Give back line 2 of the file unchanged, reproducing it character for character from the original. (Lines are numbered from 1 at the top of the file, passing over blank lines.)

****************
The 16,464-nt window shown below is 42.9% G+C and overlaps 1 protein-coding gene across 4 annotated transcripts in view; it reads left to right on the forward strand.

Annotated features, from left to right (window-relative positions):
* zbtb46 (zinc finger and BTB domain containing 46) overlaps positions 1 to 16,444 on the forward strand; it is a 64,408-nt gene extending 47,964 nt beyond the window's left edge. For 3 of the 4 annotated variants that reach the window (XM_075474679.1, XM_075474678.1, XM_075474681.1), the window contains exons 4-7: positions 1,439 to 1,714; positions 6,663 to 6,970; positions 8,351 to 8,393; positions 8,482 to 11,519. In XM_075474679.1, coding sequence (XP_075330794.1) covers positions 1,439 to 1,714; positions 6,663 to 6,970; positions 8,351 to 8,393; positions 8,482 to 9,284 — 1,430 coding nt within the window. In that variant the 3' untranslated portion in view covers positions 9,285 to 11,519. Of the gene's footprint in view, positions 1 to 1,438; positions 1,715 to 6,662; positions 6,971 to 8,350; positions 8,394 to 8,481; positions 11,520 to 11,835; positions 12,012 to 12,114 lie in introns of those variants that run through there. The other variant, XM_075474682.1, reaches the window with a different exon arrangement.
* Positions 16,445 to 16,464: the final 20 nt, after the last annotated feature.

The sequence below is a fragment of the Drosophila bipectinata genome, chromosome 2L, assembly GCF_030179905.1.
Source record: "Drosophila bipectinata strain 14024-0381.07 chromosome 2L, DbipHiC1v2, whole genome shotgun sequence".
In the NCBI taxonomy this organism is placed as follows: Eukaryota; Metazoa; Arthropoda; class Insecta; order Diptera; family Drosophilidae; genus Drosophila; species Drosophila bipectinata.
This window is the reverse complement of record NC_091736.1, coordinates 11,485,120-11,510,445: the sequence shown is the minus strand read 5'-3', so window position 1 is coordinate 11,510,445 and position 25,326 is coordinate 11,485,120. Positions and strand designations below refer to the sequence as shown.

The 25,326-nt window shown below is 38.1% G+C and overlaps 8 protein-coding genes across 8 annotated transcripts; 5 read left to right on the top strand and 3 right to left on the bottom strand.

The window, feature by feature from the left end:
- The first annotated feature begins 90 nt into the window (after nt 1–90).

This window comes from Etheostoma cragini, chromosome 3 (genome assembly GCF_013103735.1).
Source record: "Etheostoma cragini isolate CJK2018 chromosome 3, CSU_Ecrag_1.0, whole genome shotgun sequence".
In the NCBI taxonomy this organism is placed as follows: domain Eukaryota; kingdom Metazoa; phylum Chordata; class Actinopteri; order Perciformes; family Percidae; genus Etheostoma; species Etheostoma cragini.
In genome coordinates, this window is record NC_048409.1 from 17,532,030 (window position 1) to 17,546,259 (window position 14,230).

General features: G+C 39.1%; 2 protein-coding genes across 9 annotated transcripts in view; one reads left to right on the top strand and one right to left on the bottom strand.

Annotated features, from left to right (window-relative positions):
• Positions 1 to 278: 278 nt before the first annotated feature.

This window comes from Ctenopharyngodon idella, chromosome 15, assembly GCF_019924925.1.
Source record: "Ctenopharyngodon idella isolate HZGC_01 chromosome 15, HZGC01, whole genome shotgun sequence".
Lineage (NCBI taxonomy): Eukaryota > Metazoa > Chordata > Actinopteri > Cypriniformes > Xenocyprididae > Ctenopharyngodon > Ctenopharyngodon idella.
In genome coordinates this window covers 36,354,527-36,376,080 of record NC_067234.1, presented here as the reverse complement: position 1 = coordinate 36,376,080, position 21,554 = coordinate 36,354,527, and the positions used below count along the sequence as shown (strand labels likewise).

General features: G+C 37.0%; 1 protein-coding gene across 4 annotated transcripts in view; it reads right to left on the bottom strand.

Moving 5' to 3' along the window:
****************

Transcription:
Annotated features, from left to right (window-relative positions):